"The pipecode is the backbone of our communication system. It has many voices."

Vincent turned Catherine to face him and raised her hand, palm up, in his. " The Pipecode cannot only be tapped out on a pipe or whistled, it can also be tapped into a palm. We call this touchcode."

Vincent demonstrated this by tapping Catherineís palm with a single finger. He had to repeat the message twice before she caught it. It was hard for her to reorient a heard code into a touched one.

Vincent to Catherine. I love you. (Vin-Cat-I-L-U)

Catherine blushed and returned the message into Vincentís callused palm.

Catherine to Vincent. I love you. (Cat-Vin-I-L-U) She laughed. This was fun.

"Or even more subtle---pressed." Vincent held her hands in his and repeated the message by gently pressing his index finger into her right palm.

"A loverís touch," Catherine cooed with a whisper. Her green eyes sparkled with love.

Vincent dipped his golden head just so; in the enduring way Catherine adored and leaned forward to whisper in her ear. "We call it the Loverís code and pass sweet nothings to our sweethearts."

Catherine blushed redder under Vincentís secret keeping, dancing gaze.

The couple resumed their walk and Vincent went on to explain the versatility of pipecode. "As long as there is a surface to send a message on and someone to receive it, pipecode can be used on anything."

"And the whistling?" Catherine asked.

Vincent explained. In many of the lower levels there were no pipes. The only way to send a message was by messenger and this was time consuming and exhausting for the person climbing between levels. Someone came up with the idea of whistling the pipecode through a series of relay points and it worked as well as if there had been pipes to ring.

"Whistling has been used in the lower tunnels for many years."

Mischief reared in Catherineís shy green eyes. "Can you whistle, Vincent?"

Vincent grinned showing a canine. Vincent to Catherine Are you surprised I can? (Vin-Cat-R-U-Srprsd-I-Cn) The sung reply was clean and clear. Because of the odd shape of his month, Vincent produced a whistle a bit differently then others yet he had no trouble making himself heard for quite a distance.

Catherine was delighted. "I never doubted for a moment." She winked at him.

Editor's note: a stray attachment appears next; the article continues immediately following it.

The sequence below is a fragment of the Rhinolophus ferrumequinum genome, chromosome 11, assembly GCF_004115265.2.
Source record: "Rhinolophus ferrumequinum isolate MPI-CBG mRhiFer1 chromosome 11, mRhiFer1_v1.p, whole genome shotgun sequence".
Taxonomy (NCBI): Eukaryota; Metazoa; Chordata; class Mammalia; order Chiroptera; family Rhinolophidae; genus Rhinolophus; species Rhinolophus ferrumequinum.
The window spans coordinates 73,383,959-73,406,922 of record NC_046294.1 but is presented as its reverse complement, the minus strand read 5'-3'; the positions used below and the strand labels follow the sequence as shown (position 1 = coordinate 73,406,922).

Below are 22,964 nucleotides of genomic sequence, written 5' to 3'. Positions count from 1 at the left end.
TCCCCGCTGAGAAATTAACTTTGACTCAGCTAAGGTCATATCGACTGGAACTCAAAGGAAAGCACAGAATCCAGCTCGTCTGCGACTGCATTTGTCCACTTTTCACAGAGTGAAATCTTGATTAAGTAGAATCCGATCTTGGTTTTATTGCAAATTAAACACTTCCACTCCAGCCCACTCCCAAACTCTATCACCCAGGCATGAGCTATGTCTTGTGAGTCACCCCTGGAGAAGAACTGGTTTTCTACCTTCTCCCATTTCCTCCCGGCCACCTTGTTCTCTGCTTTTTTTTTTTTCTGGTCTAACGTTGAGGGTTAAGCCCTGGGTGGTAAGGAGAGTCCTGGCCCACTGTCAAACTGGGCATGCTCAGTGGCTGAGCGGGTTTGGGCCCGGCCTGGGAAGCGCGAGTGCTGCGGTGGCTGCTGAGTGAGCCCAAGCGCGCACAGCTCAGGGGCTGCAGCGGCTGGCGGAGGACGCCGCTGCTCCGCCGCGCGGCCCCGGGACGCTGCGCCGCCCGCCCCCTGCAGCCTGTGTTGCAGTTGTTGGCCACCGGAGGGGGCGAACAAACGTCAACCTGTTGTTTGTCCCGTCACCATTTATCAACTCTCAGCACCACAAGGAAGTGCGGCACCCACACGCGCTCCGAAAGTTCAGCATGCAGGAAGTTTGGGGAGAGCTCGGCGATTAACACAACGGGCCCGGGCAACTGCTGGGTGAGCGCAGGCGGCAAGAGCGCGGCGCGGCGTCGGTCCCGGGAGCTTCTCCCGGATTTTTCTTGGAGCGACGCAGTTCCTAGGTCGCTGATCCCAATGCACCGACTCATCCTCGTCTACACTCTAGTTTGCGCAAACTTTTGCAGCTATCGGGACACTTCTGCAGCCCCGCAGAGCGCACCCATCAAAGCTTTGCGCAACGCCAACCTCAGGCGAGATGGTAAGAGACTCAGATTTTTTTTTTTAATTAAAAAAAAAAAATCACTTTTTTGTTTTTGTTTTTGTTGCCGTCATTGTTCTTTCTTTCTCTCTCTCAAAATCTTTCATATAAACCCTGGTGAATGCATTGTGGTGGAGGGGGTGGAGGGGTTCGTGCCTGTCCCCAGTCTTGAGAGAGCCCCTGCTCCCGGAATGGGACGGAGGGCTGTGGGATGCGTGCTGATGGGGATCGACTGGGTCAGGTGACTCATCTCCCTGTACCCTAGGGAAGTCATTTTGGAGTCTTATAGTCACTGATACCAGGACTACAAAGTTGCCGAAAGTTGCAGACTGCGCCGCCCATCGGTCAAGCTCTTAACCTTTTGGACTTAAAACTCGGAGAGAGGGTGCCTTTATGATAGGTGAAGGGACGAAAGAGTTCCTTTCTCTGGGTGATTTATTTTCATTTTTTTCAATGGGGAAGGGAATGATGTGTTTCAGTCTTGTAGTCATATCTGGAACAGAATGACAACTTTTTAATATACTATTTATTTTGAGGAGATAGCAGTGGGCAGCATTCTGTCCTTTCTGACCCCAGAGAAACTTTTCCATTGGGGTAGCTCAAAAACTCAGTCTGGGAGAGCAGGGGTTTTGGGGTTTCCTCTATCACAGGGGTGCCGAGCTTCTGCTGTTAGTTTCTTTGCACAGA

Vincent just smiled, his blue eyes dancing merrily.

Vincent took a left at the next junction, the connecting tunnel taking the couple to the Whispering Gallery where the children were practicing.

"The bird calling was my idea," Vincent revealed shyly.

Catherineís brows rose. Whistling was a skill; sounding like a bird was an art.

"When the tunnel folk are scattered in the city above, there was no way of communicating." Vincent went on to explain. "In daylight, sign language is possible over a certain distance. At night, we have no way of staying in contact with each other. Pipecode or whistling could draw attentionÖ"

"The sound of birds would blend." Catherine finished for him. How clever, she mused to herself.

She recalled that there were evenings in the park when she would meet some of the tunnel urchins playing at the playground. All of a sudden, by some unknown signal, the children would stop what they were doing and scatter toward the many entrances that led Below. Catherine could never remember to ask Vincent about it. Now, it made perfect sense.

"Would you like a lesson?" Vincent asked as they reached the Gallery.

"I would love one."

The children gathered around the couple as they entered the cavernous trench that cut across the underground. The tall, tawny mentor was bombarded with requests and pleads to demonstrate the calls of different birds and help the children to learn to make the proper sounds.

Lined up like birds on a high wire, their feet swinging merrily over the void below, Vincentís pupils listened as he repeated his incredible repertoire of bird calls and whistles. Soon the Whispering Gallery was the Whistling Gallery as the chaos of bird songs echoed off its sheer walls.